Another writes: "When I was a lad, about forty-five years since, it was always the custom, on Christmas Eve, with the male farm servants from every farm in our parish of Hoath (Borough of Reculver), and neighbouring parishes of Herne and Chislet, to go round in the evening from house to house with the hoodining horse, which consisted of the imitation of a horse's head made of wood, life size, fixed on a stick about the length of a broom handle, the lower jaw of the head was made to open with hinges, a hole was made through the roof of the mouth, then another through the forehead, coming out by the throat; through this was passed a cord attached to the lower jaw, which, when pulled by the cord at the throat, caused it to close and open; on the lower jaw large-headed hobnails were driven in to form the teeth. The strongest of the lads was selected for the horse; he stooped, and made as long a back as he could, supporting himself by the stick carrying the head; then he was covered with a horsecloth, and one of his com[Pg 115]panions mounted his back. The horse had a bridle and reins. Then commenced the kicking, rearing, jumping, etc., and the banging together of the teeth. As soon as the doors were opened the 'horse' would pull his string incessantly, and the noise made can be better imagined than described. I confess that, in my very young days, I was horrified at the approach of the hoodining horse, but, as I grew older, I used to go round with them. I have seen some of the wooden heads carved out quite hollow in the throat part, and two holes bored through the forehead to form the eyes. The lad who played the horse would hold a lighted candle in the hollow, and you can imagine how horrible it was to any one who opened the door to see such a thing close to his eyes."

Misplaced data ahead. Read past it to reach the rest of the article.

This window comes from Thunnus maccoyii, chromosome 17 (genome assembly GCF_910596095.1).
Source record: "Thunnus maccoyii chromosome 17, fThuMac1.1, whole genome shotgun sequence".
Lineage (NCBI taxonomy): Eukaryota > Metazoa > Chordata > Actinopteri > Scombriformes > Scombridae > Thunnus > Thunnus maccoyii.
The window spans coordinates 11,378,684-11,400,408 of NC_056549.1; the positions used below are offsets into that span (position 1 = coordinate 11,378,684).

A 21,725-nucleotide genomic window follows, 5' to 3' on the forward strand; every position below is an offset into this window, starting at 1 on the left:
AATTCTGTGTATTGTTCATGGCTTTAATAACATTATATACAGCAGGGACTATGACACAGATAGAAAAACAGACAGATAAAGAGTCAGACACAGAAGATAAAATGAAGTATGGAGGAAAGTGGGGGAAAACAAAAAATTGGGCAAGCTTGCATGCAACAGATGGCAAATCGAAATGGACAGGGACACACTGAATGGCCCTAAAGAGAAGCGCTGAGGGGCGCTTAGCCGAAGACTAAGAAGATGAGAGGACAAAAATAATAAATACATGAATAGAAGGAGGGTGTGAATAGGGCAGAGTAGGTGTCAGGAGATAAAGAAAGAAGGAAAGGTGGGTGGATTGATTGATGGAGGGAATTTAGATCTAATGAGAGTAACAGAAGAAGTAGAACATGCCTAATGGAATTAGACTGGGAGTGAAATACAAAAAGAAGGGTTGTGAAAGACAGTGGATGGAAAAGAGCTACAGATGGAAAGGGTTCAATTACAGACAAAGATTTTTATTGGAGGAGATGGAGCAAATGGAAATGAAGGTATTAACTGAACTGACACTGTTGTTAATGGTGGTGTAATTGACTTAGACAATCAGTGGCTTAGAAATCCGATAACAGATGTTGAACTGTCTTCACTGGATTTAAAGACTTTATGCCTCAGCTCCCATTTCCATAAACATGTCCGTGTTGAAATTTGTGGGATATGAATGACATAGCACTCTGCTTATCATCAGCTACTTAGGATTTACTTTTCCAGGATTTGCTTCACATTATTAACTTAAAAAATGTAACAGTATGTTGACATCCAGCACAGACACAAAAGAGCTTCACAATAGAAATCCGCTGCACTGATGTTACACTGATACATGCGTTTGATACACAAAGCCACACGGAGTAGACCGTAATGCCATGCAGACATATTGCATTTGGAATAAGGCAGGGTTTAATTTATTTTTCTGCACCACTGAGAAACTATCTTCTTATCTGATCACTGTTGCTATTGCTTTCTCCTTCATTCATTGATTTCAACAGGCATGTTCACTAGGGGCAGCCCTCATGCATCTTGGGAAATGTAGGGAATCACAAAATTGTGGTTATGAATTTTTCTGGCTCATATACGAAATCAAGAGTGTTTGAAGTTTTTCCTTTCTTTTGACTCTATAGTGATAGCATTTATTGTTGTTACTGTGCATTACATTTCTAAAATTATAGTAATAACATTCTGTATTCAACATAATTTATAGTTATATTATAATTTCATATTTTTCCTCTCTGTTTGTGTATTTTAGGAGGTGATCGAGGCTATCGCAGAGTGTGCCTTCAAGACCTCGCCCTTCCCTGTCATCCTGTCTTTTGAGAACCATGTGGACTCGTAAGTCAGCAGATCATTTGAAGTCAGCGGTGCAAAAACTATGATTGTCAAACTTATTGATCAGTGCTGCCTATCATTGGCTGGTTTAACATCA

"Some such custom prevailed in the seventh century. In the Penitential of Archbishop Theodore (d. 690) penances are ordained for 'any who, on the Kalends of January, clothe themselves with the skins of cattle and carry heads of animals.'

The practice is condemned as being daemoniacum (see Kemble's Saxons, vol. i., p. 525). The custom would, therefore, seem to be of pagan origin, and the date is practically synchronous with Christmas, when, according to the rites of Scandinavian mythology, one of the three great annual festivals commenced.